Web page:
Quarter Reflection

For this blog post, I am reflecting on the first quarter of my independent study — what I’ve learned, what has gone well, what I can improve, and where I’m planning to go next. So far, I think this study has gone really well. In the first stage of it, I used my textbook to learn Old English grammar, while studying vocabulary from a frequency list. This was great, and I especially loved thinking about how Old English’s grammar differs from Latin’s and Greek’s, which I wrote about on my blog. I found that Old English grammar was comparatively not too difficult: it does not have nearly as many endings and inflections to learn as those other languages, and most other features are similar to Modern English. As I finished learning the basic grammar, I started working on translation. At first, I was only reading a small number lines each week, but this has steadily increased as I improve. After reading a few small texts, I read a prose story, “The Fall of Adam and Eve.” Since then, I have been reading “The Battle of Maldon,” a heroic poem. I have really loved reading poetry, in which I have noticed and written about a variety of poetic devices, especially relating to syntax. Old English poetry has a completely different feel from Latin. Poets make quite frequent use of devices like variation, the restatement of a noun with a grammatically parallel phrase, which rarely appears in Roman poetry. Each week, I can tell that I am getting faster and more fluent in my translation. It took some time to get used to reading poetry, but recently I have been able to read about 60-80 lines a week, which I am very happy with. The thing I am most trying to improve on is using a dictionary as little as possible, which means really trying to learn vocabulary and inflections so I can increase my reading speed.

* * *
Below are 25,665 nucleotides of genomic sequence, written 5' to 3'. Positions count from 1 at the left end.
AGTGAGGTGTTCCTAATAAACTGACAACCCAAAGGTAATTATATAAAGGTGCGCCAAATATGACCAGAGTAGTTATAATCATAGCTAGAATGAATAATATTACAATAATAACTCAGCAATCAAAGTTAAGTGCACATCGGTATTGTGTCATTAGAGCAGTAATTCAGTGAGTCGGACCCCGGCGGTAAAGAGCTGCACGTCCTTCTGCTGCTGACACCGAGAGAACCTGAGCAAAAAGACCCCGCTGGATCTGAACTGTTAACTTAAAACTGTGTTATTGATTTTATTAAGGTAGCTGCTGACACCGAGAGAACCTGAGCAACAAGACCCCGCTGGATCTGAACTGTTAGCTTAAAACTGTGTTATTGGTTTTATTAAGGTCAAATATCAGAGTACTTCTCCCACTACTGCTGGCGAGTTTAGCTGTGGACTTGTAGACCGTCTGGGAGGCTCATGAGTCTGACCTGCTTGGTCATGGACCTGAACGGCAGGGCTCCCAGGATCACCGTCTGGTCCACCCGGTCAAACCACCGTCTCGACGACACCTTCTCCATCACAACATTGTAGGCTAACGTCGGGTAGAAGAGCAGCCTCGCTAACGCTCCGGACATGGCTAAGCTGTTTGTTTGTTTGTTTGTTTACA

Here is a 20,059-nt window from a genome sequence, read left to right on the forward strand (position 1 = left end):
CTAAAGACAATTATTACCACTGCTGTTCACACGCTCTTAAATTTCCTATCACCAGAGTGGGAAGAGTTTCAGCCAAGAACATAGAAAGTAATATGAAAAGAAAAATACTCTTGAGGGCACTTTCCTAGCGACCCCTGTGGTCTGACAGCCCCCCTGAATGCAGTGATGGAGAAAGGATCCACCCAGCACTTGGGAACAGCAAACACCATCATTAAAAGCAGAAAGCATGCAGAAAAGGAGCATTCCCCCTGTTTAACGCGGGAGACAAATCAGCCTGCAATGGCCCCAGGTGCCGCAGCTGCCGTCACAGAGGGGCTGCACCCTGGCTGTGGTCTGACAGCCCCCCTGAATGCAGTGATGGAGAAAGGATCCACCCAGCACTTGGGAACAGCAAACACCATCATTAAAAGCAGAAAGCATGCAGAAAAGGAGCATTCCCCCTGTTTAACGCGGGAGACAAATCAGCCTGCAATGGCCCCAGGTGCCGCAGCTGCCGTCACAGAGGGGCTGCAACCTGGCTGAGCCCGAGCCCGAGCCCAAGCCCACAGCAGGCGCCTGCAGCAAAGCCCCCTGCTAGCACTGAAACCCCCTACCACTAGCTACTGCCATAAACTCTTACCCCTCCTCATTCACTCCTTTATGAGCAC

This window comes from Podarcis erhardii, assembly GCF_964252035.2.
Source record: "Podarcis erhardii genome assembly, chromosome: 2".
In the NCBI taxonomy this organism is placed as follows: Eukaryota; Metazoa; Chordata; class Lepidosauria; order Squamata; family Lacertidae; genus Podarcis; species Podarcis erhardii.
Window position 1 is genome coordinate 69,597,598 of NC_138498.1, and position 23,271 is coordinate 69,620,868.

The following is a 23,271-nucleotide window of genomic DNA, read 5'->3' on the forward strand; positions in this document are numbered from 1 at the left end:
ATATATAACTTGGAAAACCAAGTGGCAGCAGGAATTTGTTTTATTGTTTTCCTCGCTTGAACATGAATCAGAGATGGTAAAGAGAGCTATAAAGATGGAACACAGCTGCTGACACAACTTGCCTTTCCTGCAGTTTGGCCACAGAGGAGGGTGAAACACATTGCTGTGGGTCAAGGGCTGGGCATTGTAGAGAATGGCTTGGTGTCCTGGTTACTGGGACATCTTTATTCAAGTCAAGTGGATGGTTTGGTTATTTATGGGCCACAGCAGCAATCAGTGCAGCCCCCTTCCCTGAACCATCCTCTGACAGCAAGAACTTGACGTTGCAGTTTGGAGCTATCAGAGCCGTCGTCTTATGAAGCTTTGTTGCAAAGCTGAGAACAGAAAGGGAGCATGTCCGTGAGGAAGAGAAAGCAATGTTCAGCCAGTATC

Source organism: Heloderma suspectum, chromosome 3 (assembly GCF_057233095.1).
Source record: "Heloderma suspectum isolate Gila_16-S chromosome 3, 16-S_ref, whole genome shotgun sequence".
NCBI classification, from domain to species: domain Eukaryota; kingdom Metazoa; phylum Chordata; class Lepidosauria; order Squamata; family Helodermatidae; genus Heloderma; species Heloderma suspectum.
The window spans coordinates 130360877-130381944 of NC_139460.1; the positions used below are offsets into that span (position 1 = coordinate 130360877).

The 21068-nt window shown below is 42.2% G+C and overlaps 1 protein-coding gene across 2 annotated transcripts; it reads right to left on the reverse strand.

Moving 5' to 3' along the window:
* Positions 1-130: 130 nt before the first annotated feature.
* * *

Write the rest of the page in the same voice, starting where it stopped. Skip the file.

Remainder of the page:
Now, I am starting to shift in focus towards study of Old English translation — specifically translation between Latin and Greek. I am reading a text written by Ælfric in Latin, the “Colloquy,” originally designed to teach Latin to Old English speakers. I am starting with the Old English translation of it, and then I will read the original Latin. Through this, I want to get a basic sense of how Old English and Latin correspond in translation — how do authors translate different grammatical constructions and vocabulary, how often do they change word orders, etc. After this, I will move on to studying a more advanced text, likely poetry, where I expect to see many variations from this basic form of translation. When doing so, I will find a topic to write my final paper on, which will analyze some aspect of a Latin-Old-English translation. Overall, I have really loved this independent study and think it has gone quite well, and I can’t wait to continue!

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